Royals toil in futility, drop series finale

Royals toil in futility, drop finale

MINNEAPOLIS -- Reggie Sanders just smiled. The veteran outfielder and designated hitter wouldn't even try to describe the Royals' offensive futility on Thursday afternoon, leaving the grunt work on that manager Buddy Bell.

The quick facts: The Royals drew 10 walks in 11 innings, added five hits, yet did not score. The Royals went 1-for-12 with runners in scoring position, left 14 men on, and had one runner -- Sanders -- thrown out at the plate.

So Mike Redmond's first-pitch, RBI single to right in the 11th -- the last of three consecutive Twins singles off Todd Wellemeyer -- beat the Royals, 1-0, at the Metrodome, earning Minnesota a split of the two-game series.

"Bad at-bats," Bell said. "Give a little bit of credit to the pitcher. But it's hard to do that when you get walked that many times and don't take advantage of it. It's pretty much on our hitters."

The loss left the Royals at 2-5 in one-run games already, and this one was particularly galling. Zack Greinke pitched brilliantly, allowing four hits over seven scoreless innings in his best outing this month. Even Kansas City's beleaguered bullpen chipped in, with Jimmy Gobble and Joel Peralta combining on three scoreless innings and five strikeouts.

Kansas City's only hit with runners in scoring position came in the top of the 10th, a sharp two-out single to right by Alex Gordon with Ross Gload (single, steal) at second. Third base coach Brian Poldberg held Gload at third rather than challenge Michael Cuddyer's strong arm in right.

"It's kind of a flip of the coin," Bell said.

But the Royals guessed wrong. Cuddyer's throw skipped far up the third-base line, so Gload would have scored easily. John Buck couldn't deliver the run, grounding out to shortstop Jason Bartlett.

"You can look at one play as being a factor," Bell said. "But I don't think it's fair in this situation, because we had so many other opportunities."

Sanders showed no such caution in the seventh inning. When second baseman Alexi Casilla tried to tag him on a potential double-play ball, Sanders squared his right shoulder to knock the ball out of Casilla's glove and into center field. Sanders ended up at third, where he tagged up and tried to score after Bartlett ran out to catch Emil Brown's popup in shallow left.

It wasn't a bad gamble, since Bartlett has been shaky in the field, committing six errors in his first 19 games. Bartlett dropped to one knee for the catch, then popped up and threw a strike to Redmond at the plate. Sanders was out by so much he didn't bother to slide.

"Nothing was happening," Sanders said. "I was trying to create something. He's got to get up and make a perfect throw, and he did."

The Royals had plenty of chances the first five innings against Twins starter Boof Bonser, who walked seven and allowed three hits. (Oddly, Bonser also struck out eight, fanning the side in the second and fifth.) Bonser walked the bases loaded with one out in the fourth, but Tony Pena Jr. bounced back to Bonser for a forceout at the plate before David DeJesus flied out.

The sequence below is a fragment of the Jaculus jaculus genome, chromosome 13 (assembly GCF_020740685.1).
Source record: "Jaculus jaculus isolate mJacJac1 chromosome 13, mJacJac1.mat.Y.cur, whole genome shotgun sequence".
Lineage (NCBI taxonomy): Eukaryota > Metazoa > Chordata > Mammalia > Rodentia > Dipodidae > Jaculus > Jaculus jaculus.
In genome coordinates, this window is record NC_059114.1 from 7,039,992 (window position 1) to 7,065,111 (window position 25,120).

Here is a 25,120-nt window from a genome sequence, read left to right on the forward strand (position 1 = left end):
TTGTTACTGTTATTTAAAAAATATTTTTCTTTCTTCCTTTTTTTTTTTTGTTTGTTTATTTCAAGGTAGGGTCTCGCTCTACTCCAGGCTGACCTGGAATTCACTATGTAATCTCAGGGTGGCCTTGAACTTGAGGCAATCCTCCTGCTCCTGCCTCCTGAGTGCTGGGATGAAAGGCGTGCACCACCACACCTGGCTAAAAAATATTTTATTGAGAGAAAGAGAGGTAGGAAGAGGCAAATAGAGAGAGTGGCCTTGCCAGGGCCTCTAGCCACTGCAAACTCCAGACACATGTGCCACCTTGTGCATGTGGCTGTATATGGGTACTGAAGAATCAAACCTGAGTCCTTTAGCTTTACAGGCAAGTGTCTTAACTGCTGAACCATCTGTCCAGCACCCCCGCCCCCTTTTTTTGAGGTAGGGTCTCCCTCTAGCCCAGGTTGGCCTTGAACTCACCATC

Kansas City missed another opportunity in the sixth, leaving two on after Minnesota went to its bullpen. Glen Perkins, Matt Guerrier, Joe Nathan and winner Juan Rincon would team for six scoreless innings of two-hit relief.

Greinke, after a shaky first two innings, delivered his third quality start in five outings. Greinke walked his second and third batters of the game, Nick Punto and Joe Mauer, before pitching out of trouble.

Then in the second, Greinke hit Twins center fielder Torii Hunter in the mouth with a fastball leading off. Hunter took two steps toward the mound before thinking better of it. Hunter left the game and received three stitches on the inside of his lip at Abbott Northwestern Hospital. Three batters later Greinke hit Bartlett in the back with a 2-2 pitch to load the bases, but escaped when Casilla grounded into a double play.

"When I first hit him, I assumed it was like any other hit batter," Greinke said, referring to Hunter. "Then I noticed I hit him in the face, and I was like, 'Oh, man.' I don't want to do that, ever. I felt bad about it. It didn't hit me until I came off the field, what actually happened." Greinke said he and Hunter spoke after the game.

Said Bell: "When you get hit in the face like that, you kind of go crazy for a second. I don't know what I'd do. I'm glad Torii got hold of himself before he went out there."

The pitches that hit Hunter and Bartlett were the only times all day Greinke said he tried to come up and in. "When that inning was over, I had to regroup," said Greinke, who allowed two hits over his final five innings.

Peralta quelled a potential game-deciding Twins rally in the bottom of the ninth, coming on to strike out Bartlett after Jason Kubel's two-out double off Gobble.

The Twins weren't particularly clutch on Wednesday, either. Minnesota stranded 11, and Redmond's game-winning hit was the only one the Twins managed in eight at-bats with runners in scoring position.

Pat Borzi is a contributor to This story was not subject to the approval of Major League Baseball or its clubs.